Fire When Ready: A look at weapons in fiction ~ John Thompson

John Thompson, AuthorHollywood has a lot to answer for, and widespread notions about guns are not the least of them.

It is hard to be consistently accurate with a gun without a lot of practice – hundreds of rounds are necessary for mere competence. In the heat of the moment, training and deliberation can be easily eclipsed by excitement. Also, the sights on a firearm are there for a reason; shooting from the hip or in the sideways “Gangsta” style is a waste of ammunition.

However, rifles are much more accurate than handguns and it is easier to aim them.

One should always aim for the centre of mass – the torso. Only highly skilled sharpshooters with very expensive specialized equipment can be expected to routinely hit something else, and even then only if they have the time to wait for a perfect shot.

Few people are instantly killed with one shot unless the brain, spinal cord, or the heart is hit. Usually, most people struck by a bullet can expect to be “incapacitated” within about 30 seconds. This leaves plenty of time for plot developments, loud hysterics, or for an assailant to continue to come after the shooter. Trained shooters may keep shooting even after the target is down.

Bigger, more energetic bullets, and bullets like hollow-points or Black Talon rounds tend to do more damage. A .22 calibre bullet from 50 metres away might not even penetrate the target’s clothing and skin, where a jacketed .303 rifle bullet might zip right through at the same range. Buckshot from a shotgun load, or larger bullets like the .45 ACP might transfer all their energy to the target and knock him or her down with kinetic energy before the other effects start to be felt.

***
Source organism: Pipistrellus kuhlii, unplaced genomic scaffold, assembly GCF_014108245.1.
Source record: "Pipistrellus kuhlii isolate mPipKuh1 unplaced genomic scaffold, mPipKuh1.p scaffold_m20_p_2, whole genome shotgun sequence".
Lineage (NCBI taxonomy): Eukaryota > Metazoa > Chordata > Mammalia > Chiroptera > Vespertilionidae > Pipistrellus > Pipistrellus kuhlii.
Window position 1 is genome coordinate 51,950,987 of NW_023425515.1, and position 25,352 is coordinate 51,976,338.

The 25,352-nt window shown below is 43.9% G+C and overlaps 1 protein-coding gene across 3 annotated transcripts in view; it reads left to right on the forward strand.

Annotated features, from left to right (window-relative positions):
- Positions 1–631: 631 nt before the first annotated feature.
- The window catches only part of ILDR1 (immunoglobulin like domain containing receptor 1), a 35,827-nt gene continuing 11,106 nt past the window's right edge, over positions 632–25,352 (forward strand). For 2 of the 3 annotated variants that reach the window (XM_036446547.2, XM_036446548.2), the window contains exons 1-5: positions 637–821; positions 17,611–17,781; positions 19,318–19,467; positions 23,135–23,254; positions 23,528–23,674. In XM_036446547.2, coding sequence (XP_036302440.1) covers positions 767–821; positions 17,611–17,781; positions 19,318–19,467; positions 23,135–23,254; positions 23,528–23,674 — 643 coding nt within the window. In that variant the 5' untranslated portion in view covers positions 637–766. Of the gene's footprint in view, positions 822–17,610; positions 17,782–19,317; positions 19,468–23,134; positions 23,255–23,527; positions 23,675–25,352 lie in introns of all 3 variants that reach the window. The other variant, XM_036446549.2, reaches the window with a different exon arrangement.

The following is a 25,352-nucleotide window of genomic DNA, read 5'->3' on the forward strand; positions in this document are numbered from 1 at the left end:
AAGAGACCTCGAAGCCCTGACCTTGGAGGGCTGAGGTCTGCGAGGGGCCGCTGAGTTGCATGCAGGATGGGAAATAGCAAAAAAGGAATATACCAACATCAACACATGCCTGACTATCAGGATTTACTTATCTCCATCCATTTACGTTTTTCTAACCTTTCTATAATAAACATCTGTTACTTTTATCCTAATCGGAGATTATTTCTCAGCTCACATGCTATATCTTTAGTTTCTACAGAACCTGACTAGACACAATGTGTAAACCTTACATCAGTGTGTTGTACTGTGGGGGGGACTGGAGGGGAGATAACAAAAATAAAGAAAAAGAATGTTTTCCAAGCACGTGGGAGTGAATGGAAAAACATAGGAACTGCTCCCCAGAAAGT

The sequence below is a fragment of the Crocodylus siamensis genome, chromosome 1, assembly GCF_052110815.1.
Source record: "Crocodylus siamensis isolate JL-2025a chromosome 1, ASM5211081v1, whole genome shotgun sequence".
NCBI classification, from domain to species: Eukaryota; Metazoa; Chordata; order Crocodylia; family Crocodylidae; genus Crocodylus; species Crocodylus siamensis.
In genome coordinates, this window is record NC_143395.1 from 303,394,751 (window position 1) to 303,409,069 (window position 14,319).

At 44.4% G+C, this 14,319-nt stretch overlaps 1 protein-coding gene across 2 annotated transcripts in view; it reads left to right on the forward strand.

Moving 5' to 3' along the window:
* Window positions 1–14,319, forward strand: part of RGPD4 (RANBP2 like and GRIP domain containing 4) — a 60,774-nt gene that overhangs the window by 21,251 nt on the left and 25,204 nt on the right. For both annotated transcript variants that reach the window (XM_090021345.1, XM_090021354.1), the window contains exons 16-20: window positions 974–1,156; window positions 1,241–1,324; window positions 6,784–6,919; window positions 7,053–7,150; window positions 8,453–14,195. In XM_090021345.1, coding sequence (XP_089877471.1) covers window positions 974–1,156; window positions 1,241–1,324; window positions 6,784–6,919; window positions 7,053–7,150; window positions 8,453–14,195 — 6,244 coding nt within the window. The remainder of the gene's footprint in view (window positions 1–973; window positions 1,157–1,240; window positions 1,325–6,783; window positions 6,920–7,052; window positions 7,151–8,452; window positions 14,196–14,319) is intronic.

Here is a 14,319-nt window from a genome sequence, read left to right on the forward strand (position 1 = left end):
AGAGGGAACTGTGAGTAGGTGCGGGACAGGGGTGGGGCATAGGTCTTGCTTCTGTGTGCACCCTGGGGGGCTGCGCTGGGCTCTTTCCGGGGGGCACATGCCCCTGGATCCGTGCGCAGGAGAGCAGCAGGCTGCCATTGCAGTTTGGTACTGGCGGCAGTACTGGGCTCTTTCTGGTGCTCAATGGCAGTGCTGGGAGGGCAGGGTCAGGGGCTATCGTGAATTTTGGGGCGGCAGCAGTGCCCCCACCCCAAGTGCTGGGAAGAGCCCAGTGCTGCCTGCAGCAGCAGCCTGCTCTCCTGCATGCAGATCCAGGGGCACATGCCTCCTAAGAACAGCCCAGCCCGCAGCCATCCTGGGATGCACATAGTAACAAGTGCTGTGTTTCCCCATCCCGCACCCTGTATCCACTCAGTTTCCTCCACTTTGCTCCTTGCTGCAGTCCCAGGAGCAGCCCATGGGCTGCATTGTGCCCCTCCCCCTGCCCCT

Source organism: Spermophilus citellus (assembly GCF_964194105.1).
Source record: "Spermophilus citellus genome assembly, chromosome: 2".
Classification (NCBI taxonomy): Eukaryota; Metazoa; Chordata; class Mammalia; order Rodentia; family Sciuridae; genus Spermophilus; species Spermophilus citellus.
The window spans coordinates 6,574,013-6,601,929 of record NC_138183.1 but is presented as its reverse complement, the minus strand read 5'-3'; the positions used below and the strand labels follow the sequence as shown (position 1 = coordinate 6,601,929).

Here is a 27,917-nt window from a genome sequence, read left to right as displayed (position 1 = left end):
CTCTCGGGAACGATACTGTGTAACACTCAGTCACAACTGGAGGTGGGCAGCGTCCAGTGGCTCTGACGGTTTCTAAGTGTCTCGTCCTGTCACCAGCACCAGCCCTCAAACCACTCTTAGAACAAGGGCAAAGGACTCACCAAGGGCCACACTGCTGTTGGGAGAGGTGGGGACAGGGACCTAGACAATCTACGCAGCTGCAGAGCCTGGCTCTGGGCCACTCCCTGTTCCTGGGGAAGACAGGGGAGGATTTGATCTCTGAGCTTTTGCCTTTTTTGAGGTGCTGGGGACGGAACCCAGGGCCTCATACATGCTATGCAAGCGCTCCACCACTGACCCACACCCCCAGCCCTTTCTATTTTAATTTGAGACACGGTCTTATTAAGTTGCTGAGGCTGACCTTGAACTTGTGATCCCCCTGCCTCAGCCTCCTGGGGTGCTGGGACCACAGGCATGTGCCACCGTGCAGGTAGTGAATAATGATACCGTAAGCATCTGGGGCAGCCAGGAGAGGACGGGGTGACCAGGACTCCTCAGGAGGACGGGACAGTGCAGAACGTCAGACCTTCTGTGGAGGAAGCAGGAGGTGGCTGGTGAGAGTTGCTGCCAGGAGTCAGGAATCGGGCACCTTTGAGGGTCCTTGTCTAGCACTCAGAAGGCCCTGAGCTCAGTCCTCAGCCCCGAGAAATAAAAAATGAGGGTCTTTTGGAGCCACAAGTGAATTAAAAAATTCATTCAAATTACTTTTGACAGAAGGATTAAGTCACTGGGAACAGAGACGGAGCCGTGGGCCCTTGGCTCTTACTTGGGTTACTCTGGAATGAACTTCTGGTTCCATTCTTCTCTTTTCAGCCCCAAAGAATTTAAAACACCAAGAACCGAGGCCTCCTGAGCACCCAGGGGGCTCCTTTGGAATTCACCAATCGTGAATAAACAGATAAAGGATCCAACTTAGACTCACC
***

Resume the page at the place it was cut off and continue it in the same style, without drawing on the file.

Being shot feels like you have been hit with a sledge hammer, and you might not have immediately grasped that you were shot. Personally, I thought I got hit in the leg with a baseball bat, picked myself up and then noticed the blood on my knee and realized from the uproar around me that an accidental shooting had taken place. All I felt at the time was numbness in my leg, and by the time the pain got sharper I was already drifting into the arms of Morpheus.

There is a wealth of information on various firearms and types of ammunition available via Wikipedia and a few minutes of research can tell you whether you may wish to have your character resort to a Webley Mk IV .455 or a Sig Sauer 226 in 9mm, and may make some suggestions about the particular history of the weapon lurking in your plot.

Ever since watching his first cannon fired at three years of age, John Thompson has been fascinated with weapons; which partly explains his 13 years in the Canadian military and five years with the Canadian Institute of Strategic Studies. His interest in people who misuse them partly accounts for over 20 years with the Mackenzie Institute. He has fired a vast array of weapons from .177 calibre airguns to 203mm self-propelled artillery.

According to his parents, he was conceived in a tavern once frequented by the young William Shakespeare in Stratford on Avon; and has kissed the Blarney Stone. These may account for his affinity with the spoken and written word.

Spirit Over SteelThe Felicity FileJohn is the author of Spirit Over Steel – A Chronology of the Second World War (Carrick Publishing), which weaves hundreds of individual threads into the tapestry of the whole conflict and yet never loses sight of the overall picture. Beautifully written and unerringly thorough, this resource guide is a “must-reference” for history buffs.

His second book, The Felicity File (Carrick Publishing), is a light-hearted and whimsical look at day-to-day life with a feline friend.

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1 Response to Fire When Ready: A look at weapons in fiction ~ John Thompson

  1. Our thanks to John for this knowledgable post on firearms. As crime writers, we are always searching for reliable resources. Writers, please feel free to ask John any weapon-related questions, or to share your favorite research material titles or links. Thanks, readers!

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